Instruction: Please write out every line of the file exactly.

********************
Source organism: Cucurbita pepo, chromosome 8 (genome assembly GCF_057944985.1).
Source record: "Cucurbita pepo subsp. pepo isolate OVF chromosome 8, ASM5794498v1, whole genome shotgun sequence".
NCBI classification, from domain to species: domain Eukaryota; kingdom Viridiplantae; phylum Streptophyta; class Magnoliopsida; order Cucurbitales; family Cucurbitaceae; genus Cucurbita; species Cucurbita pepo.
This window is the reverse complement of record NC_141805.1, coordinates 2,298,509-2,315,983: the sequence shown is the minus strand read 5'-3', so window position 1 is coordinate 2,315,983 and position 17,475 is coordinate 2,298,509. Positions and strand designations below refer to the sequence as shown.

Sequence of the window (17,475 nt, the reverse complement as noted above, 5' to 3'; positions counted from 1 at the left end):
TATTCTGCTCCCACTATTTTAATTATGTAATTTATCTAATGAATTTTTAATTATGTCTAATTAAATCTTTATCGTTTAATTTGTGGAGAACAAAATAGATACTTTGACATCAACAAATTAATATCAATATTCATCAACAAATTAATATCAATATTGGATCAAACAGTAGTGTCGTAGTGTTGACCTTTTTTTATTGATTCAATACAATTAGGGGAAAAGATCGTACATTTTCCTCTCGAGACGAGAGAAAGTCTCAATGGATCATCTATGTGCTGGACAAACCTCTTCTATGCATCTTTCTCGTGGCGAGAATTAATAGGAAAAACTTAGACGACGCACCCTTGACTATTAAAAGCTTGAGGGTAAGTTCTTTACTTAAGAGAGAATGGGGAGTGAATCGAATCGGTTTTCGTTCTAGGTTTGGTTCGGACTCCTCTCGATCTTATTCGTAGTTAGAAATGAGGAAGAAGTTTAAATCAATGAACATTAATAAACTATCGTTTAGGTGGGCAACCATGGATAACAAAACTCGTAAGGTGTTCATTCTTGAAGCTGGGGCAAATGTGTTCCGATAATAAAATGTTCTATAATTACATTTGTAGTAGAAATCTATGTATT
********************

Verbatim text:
Source organism: Cucurbita pepo, chromosome 8 (genome assembly GCF_057944985.1).
Source record: "Cucurbita pepo subsp. pepo isolate OVF chromosome 8, ASM5794498v1, whole genome shotgun sequence".
NCBI classification, from domain to species: domain Eukaryota; kingdom Viridiplantae; phylum Streptophyta; class Magnoliopsida; order Cucurbitales; family Cucurbitaceae; genus Cucurbita; species Cucurbita pepo.
This window is the reverse complement of record NC_141805.1, coordinates 2,298,509-2,315,983: the sequence shown is the minus strand read 5'-3', so window position 1 is coordinate 2,315,983 and position 17,475 is coordinate 2,298,509. Positions and strand designations below refer to the sequence as shown.

Sequence of the window (17,475 nt, the reverse complement as noted above, 5' to 3'; positions counted from 1 at the left end):
TATTCTGCTCCCACTATTTTAATTATGTAATTTATCTAATGAATTTTTAATTATGTCTAATTAAATCTTTATCGTTTAATTTGTGGAGAACAAAATAGATACTTTGACATCAACAAATTAATATCAATATTCATCAACAAATTAATATCAATATTGGATCAAACAGTAGTGTCGTAGTGTTGACCTTTTTTTATTGATTCAATACAATTAGGGGAAAAGATCGTACATTTTCCTCTCGAGACGAGAGAAAGTCTCAATGGATCATCTATGTGCTGGACAAACCTCTTCTATGCATCTTTCTCGTGGCGAGAATTAATAGGAAAAACTTAGACGACGCACCCTTGACTATTAAAAGCTTGAGGGTAAGTTCTTTACTTAAGAGAGAATGGGGAGTGAATCGAATCGGTTTTCGTTCTAGGTTTGGTTCGGACTCCTCTCGATCTTATTCGTAGTTAGAAATGAGGAAGAAGTTTAAATCAATGAACATTAATAAACTATCGTTTAGGTGGGCAACCATGGATAACAAAACTCGTAAGGTGTTCATTCTTGAAGCTGGGGCAAATGTGTTCCGATAATAAAATGTTCTATAATTACATTTGTAGTAGAAATCTATGTATT